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Students get business help at symposium

Students get business help at symposium

SNELLVILLE – More than 100 students got a first-hand look at what it takes to create and operate a successful business at a Global Entrepreneurship Week Ideation Symposium event Wednesday at South Gwinnett High School. 

The goal of the event was to help student entrepreneurs at South Gwinnett, Mill Creek and Brookwood high schools tap the expertise of area business leaders brought together by city and the Entrepreneurship Alliance.

Photo: Snellville Arts Commissioner Alisa Boykin and city Economic Developement Manager Eric Van Otteren at the Symposium Wednesday.

Three student-run businesses from each school pitched their products to business professionals and received feedback on how to make them better.

“This Ideation Symposium is the fourth year South Gwinnett High School and the city of Snellville have partnered to celebrate Global Entrepreneurship Week,” said Economic Development Manager Eric Van Otteren. “The event modeled for 100 high school entrepreneurs the process of seeking an entrepreneurial venture. This year illustrated a new achievement in the Entrepreneurship Alliance initiative. All three of the students, representing their business in the on stage conversation, have achieved sales. One high school entrepreneur has earned $650 in profit. How old were you before you earned $650 in sales profit?”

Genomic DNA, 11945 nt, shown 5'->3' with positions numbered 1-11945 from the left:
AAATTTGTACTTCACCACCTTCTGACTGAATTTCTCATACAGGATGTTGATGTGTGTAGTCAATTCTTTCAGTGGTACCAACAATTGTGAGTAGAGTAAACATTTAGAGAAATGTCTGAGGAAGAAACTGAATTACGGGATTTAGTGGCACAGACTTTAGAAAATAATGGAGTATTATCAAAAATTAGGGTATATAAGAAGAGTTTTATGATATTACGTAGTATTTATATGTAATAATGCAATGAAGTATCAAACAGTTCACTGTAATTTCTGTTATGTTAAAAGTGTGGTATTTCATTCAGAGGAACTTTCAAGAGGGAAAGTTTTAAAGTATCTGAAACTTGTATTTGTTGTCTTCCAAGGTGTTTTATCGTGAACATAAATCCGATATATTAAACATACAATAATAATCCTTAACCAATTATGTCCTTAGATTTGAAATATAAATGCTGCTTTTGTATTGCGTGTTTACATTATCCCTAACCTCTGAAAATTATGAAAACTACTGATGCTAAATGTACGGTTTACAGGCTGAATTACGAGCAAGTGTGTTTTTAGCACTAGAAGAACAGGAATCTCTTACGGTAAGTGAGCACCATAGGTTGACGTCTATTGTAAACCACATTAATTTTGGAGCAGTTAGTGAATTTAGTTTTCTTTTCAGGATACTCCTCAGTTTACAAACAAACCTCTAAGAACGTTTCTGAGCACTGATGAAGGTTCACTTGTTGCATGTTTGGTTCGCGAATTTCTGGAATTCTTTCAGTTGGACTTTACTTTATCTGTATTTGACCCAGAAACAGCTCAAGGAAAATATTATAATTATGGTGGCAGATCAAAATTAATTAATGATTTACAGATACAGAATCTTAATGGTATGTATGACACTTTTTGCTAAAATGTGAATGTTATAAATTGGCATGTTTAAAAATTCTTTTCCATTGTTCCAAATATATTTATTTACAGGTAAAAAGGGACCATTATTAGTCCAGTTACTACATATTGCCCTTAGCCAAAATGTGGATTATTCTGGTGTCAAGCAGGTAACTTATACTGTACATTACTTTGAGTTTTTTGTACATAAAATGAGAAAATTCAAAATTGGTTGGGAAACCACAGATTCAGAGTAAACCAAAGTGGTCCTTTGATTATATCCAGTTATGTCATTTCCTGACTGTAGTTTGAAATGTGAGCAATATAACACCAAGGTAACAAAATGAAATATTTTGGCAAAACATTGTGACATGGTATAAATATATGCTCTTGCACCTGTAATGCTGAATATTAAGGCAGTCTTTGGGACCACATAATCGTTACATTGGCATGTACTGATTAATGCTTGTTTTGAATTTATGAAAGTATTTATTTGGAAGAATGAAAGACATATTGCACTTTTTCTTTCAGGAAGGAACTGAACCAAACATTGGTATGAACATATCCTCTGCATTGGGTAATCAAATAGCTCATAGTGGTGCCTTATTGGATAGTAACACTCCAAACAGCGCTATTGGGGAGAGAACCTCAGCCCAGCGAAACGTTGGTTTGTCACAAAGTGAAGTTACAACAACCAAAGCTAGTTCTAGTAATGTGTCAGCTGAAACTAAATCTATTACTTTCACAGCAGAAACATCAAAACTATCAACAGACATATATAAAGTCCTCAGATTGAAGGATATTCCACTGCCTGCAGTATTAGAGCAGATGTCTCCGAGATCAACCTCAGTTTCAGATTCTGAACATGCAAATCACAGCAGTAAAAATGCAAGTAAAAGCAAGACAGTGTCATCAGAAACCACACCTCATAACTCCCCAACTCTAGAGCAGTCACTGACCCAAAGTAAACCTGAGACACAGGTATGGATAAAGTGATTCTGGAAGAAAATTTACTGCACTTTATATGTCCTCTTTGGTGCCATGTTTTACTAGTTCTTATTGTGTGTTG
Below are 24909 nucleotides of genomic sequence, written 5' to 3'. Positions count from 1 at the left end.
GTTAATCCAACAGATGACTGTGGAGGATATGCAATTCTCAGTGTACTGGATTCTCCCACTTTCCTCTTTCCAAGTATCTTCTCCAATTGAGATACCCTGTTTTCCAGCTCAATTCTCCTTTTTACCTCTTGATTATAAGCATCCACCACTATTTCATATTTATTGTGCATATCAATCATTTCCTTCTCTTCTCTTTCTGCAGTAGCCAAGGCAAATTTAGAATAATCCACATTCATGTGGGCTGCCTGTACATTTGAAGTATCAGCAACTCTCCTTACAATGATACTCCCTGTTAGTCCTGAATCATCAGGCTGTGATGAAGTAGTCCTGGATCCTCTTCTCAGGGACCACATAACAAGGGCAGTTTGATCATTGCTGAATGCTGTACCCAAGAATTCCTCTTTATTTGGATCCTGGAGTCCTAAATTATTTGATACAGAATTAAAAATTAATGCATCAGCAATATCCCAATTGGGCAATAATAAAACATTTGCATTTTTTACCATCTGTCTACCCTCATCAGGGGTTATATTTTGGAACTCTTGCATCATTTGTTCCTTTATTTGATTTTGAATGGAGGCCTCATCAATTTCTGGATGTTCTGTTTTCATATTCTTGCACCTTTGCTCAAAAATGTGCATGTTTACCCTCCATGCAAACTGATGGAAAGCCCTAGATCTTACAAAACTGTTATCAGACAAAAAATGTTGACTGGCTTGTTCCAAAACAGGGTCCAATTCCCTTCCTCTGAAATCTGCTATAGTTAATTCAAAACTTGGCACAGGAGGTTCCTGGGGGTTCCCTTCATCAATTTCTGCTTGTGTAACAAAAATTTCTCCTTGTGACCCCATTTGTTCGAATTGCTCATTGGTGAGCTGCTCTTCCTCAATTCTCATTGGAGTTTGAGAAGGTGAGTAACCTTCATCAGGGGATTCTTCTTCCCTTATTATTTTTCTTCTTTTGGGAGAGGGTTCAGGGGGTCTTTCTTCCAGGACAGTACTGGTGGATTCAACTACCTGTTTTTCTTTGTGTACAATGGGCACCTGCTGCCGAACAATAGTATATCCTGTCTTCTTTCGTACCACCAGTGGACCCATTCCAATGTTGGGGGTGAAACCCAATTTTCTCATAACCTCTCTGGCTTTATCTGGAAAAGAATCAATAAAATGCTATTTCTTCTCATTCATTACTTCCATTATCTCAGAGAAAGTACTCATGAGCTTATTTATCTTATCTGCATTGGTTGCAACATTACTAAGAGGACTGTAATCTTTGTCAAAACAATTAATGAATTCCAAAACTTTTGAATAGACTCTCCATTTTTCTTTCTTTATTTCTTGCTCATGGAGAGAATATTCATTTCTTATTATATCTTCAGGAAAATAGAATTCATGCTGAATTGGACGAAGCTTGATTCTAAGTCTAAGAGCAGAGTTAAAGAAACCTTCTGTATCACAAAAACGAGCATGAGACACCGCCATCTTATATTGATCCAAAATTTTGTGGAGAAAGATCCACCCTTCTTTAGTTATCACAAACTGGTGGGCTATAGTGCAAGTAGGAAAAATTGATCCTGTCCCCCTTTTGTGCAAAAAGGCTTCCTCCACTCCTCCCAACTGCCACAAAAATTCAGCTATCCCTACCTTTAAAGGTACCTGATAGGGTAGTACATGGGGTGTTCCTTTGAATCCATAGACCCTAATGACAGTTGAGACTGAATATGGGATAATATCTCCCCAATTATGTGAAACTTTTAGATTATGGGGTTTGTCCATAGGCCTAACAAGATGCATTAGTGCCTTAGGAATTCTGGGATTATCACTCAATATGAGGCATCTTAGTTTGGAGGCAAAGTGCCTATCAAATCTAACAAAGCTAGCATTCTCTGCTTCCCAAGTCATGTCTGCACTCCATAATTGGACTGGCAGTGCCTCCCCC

Global Entrepreneurship Week is the world’s largest celebration of the innovators and job creators who launch startups that bring ideas to life, drive economic growth and expand human welfare. During one week each November, GEW inspires people everywhere through local, national and global activities. 

Snellville Arts Commissioner Alisa Boykin was one of the Table Mentors who offered guidance to students. She said she encouraged them to be focused by making a solid business plan, volunteering and taking part in internships as they have the opportunity to one day grow their financial empires.  

“The arts have a direct impact on economic development for the city, so (the Arts Commission) wants to build a presence within the city by working with Economic Development and igniting the innovation within our youth,” she said.  

Councilman Bobby Howard and SGHS principal Eric Thigpen welcomed the crowd. Nashville-based entrepreneur April Consulo, documentation application developer Imaad Rashied, of BluMenlo, and Hiram Sostre, a local startup business operator who is trying to develop a Spanish-speaking leadership-based program, were on the panel. 

“One of the key lessons they learned from it was they are the ones who make the difference for their business,” Van Otteren said. “It’s their passion – their execution – that is going to make the difference. They are going to make it happen or choose to not engage.”

More information about Global Entrepreneurship Week can be found at